“…Everyone of us is a Witness” J.John

witness“Not everyone’s an evangelist or apologist. But everyone of us is a witness” J. John

I hope you had a good week. Today I feel compelled to present to you The Word 4U 2Day’s (also called Word for Today) interview with Canon J.John, a British evangelist, minister, social activist, writer and speaker. I have listened to Evangelist J.John speak on Christian Television and at a conference and I have great respect for him. I also discern that he is not only a truly God ordained evangelist, but he is also a man blessed with a great measure of God’s wisdom and a remarkable gift of communicating the Gospel simply and humorously in a way that everyone can understand.

This is as good a time as any to share this interview with you, as I feel that it will encourage us to witness more. It will also strengthen many of us who have already planned to spread the gospel during this Christmas season or are seeking God for more creative ways to engage in evangelism. As well as encouraging us to be witnesses of Christ by sharing the Gospel,  J.John also highlights the importance of sharing what God has done for us in our lives or our testimonies as a form of witnessing.

Word4U Meets J.John (JJ)

W4U: What is the hope of the Gospel?

JJ: If I had to summarise Christianity, the conclusion would be this: forgiveness from the past, new life here today and a hope for the future. Everyone in the whole world needs forgiveness, and only Jesus can give that. Everyone in the whole world needs new life and a hope for the future; only the Holy Spirit can empower us for that. That’s what God the Father is inviting us into.

W4U: So why should we share that Gospel?

JJ: We read in Acts Chapter One, that the Holy Spirit was given to the first followers of Jesus and it says the spirit was given to empower them to be witnesses. So the main reason that we have God’s Holy Spirit is to be share the Gospel. We’re either a good witness or we’re a poor witness, but we are definitely a witness. The Holy Spirit empowers us to be able to convey and communicate to the people who don’t know this Good News.

W4U: Whose job is it to do that? Is it for everyone, or just evangelists?

JJ: Like I said, I think every Christian is a witness. In a court of law, you’ll have a witness and you’ll have a lawyer. The witness gets up and says, ‘let me just tell you what I know’ – and that’s what they do: let me just tell you what I know, what I saw, what I felt, what I experience. Now, a lawyer gets up and presents the facts in such a convincing manner to get the jury to make a decision. I’m what they call an evangelist, so I take the facts of Christianity – like an apologist – and I present them like that lawyer, in such a way as to make the jury come to a decision. Not everyone is a lawyer, not everyone’s an evangelist or apologist. But every one of us *is* a witness. And so we’ve got to begin to be more intentional in telling our story.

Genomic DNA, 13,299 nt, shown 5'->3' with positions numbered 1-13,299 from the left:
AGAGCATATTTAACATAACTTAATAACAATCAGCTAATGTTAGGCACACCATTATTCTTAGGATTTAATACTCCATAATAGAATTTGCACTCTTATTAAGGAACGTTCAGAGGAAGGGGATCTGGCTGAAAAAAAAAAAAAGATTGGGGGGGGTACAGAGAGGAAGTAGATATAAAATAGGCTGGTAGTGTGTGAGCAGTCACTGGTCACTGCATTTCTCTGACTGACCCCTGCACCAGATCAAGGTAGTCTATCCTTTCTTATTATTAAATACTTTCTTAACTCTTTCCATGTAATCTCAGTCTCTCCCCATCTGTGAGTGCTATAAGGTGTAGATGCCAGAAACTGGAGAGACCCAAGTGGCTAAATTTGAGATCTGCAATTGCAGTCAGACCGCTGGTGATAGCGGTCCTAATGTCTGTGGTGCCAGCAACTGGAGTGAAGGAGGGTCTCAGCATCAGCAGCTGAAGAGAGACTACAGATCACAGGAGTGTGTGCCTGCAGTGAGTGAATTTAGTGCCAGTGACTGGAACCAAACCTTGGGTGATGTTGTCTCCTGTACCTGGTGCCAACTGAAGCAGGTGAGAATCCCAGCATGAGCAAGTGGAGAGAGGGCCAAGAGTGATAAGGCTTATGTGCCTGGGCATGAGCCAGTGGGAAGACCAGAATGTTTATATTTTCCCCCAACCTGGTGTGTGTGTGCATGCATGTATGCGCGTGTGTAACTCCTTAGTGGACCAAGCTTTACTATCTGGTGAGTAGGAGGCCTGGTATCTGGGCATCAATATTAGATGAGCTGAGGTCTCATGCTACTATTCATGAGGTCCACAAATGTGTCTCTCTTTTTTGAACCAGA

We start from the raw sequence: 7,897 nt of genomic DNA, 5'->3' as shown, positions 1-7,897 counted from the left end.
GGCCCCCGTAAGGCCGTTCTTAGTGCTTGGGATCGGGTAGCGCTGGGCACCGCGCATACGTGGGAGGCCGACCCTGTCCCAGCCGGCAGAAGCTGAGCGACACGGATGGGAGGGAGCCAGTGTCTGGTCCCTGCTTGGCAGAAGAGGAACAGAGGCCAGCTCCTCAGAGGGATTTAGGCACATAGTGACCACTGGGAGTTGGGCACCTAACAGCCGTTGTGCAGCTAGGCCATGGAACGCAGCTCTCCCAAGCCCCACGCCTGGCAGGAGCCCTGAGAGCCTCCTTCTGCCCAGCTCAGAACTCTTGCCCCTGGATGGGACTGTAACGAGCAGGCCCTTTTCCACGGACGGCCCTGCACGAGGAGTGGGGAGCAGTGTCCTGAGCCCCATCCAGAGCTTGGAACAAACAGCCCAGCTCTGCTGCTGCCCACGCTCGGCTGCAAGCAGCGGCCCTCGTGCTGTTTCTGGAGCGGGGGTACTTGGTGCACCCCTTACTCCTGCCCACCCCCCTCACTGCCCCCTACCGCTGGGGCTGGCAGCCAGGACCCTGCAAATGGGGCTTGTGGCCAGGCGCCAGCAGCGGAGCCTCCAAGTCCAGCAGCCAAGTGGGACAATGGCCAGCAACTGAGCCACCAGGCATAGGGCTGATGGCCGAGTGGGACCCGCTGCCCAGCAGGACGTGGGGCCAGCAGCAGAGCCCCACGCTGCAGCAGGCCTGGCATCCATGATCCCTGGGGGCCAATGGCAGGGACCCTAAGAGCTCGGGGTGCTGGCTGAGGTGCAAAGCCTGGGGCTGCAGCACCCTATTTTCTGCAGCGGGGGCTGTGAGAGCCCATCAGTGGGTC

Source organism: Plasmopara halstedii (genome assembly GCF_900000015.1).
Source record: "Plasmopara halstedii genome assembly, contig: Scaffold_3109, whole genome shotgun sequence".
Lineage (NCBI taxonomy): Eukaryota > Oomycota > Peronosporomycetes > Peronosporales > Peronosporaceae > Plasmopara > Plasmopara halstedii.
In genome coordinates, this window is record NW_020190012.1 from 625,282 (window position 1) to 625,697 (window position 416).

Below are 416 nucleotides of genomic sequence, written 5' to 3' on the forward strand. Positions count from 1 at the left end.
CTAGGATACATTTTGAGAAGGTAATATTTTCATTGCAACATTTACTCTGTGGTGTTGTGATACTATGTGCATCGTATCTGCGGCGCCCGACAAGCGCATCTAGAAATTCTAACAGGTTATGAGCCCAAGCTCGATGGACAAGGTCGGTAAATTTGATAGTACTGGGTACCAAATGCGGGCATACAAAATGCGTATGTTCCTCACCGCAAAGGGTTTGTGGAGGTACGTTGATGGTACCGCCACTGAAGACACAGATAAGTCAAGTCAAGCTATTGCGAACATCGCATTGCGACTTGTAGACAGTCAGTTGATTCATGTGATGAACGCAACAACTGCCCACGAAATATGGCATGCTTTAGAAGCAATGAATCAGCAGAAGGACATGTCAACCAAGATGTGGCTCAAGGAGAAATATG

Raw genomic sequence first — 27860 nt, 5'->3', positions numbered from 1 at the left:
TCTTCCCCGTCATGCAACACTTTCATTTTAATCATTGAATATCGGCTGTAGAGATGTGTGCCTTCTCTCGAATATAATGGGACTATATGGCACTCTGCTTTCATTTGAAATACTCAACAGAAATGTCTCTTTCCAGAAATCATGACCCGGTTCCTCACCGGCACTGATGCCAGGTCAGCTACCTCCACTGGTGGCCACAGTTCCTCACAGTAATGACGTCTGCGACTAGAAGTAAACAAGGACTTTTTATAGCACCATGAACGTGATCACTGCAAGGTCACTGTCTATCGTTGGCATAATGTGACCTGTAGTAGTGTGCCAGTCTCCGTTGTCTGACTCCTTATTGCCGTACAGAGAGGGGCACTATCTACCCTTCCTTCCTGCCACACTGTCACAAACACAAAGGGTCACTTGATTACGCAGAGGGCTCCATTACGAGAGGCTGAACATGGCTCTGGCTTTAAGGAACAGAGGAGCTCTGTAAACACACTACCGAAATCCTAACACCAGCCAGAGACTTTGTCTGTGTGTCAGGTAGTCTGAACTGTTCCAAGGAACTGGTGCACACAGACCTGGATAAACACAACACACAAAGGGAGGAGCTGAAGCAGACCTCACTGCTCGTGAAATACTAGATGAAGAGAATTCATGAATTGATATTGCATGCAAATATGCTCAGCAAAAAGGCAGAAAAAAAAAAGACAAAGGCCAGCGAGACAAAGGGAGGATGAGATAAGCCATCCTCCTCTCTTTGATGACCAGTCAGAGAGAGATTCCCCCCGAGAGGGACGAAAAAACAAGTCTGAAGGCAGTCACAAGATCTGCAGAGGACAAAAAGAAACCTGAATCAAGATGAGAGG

W4U: How can we take that step to be a witness, and share God’s hope with this world?

JJ: Okay, going back to Acts Chapter One, when we’re told about the Holy Spirit, empowering us to be witnesses, we then are given a strategy and the strategy is to go into Jerusalem, then into Judea, then into Cymera, then to the ends of the earth. Now, Jerusalem, to the first disciples, is where they denied Jesus. Where were they at the crucifixion? Only John was there. So Jesus said ‘Start in the place of your greatest failure’. Where is that for most of us? Family, friends, neighbours, colleagues. So if we’re going to reach the world, we’ve got to reach *our* world. People often think about going on a missions trip and I say, ‘Look, go on a missions trip, just walk next door’.

W4U: Tell us more about that idea. How can we be ‘go on a mission trip’ in our local area?

JJ: Three things: We start by praying into the lives of all those people that we have a relationship with. Secondly, caring. Our sociology has to reflect our theology. A lighthouse doesn’t make any noise but you can see it – so sometimes our communication has to be visible, and practical, as well as verbal. Then, thirdly, by sharing something of what God has done in our lives, to somehow engage with those people who don’t know God.

W4U: Finally, then, what should we expect when we do share our faith? In your experience, how do people who wouldn’t necessarily call themselves Christians respond to that Gospel?

JJ: I don’t think people who don’t consider themselves Christian are hostile. I actually believe that they’re receptive. But we live in a very pick and mix culture. A lot of people like a little bit of this and little bit of that. A lot of people’s understanding of Christianity is a misunderstanding. So we have that awesome responsibility of trying to clear through misunderstandings so that we can somehow convey what the truth is. If you take Jesus and the Samaritan woman in John Chapter Four, when they encountered each other, there were so many social, moral, and religious barriers. However, they had one thing in common. They both wanted H-2-O. So, that’s what Jesus started speaking to her about. Don’t focus on the barriers, focus on what you’ve got in common and use that as your starting point.

W4U: In conclusion, if you could say one thing to the person reading this, what would you say?

JJ: A missionary isn’t someone who crosses the sea, it’s someone who sees the cross. If we’ve seen the cross, and understood what Jesus did for us, then in the words of the Apostle Paul in Two Corinthians: “The love of Christ compels us”.

(source: http://www.ucb.co.uk/w4u-meets-jjohn   – my own highlights in blue)

You are blesses, determine to stay blessed!
Deborah Esther
©Deborah E. Nyamekye 20/12/2015



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